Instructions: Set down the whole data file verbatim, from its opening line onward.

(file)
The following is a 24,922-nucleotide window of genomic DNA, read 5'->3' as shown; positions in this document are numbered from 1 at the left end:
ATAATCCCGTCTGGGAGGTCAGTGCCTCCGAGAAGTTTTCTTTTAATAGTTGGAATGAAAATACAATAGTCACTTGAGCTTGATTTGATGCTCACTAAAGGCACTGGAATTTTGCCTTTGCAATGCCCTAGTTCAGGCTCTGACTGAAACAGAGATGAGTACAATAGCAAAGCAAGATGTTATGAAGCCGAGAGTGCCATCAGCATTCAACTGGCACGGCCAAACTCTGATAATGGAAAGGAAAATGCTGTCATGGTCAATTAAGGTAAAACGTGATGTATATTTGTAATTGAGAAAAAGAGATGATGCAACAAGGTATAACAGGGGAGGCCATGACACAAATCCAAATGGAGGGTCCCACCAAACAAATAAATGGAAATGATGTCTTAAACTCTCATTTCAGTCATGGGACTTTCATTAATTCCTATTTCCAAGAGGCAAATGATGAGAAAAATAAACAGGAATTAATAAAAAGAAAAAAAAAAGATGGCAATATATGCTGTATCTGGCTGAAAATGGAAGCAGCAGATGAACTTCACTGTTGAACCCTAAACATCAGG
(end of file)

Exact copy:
The following is a 24,922-nucleotide window of genomic DNA, read 5'->3' as shown; positions in this document are numbered from 1 at the left end:
ATAATCCCGTCTGGGAGGTCAGTGCCTCCGAGAAGTTTTCTTTTAATAGTTGGAATGAAAATACAATAGTCACTTGAGCTTGATTTGATGCTCACTAAAGGCACTGGAATTTTGCCTTTGCAATGCCCTAGTTCAGGCTCTGACTGAAACAGAGATGAGTACAATAGCAAAGCAAGATGTTATGAAGCCGAGAGTGCCATCAGCATTCAACTGGCACGGCCAAACTCTGATAATGGAAAGGAAAATGCTGTCATGGTCAATTAAGGTAAAACGTGATGTATATTTGTAATTGAGAAAAAGAGATGATGCAACAAGGTATAACAGGGGAGGCCATGACACAAATCCAAATGGAGGGTCCCACCAAACAAATAAATGGAAATGATGTCTTAAACTCTCATTTCAGTCATGGGACTTTCATTAATTCCTATTTCCAAGAGGCAAATGATGAGAAAAATAAACAGGAATTAATAAAAAGAAAAAAAAAAGATGGCAATATATGCTGTATCTGGCTGAAAATGGAAGCAGCAGATGAACTTCACTGTTGAACCCTAAACATCAGG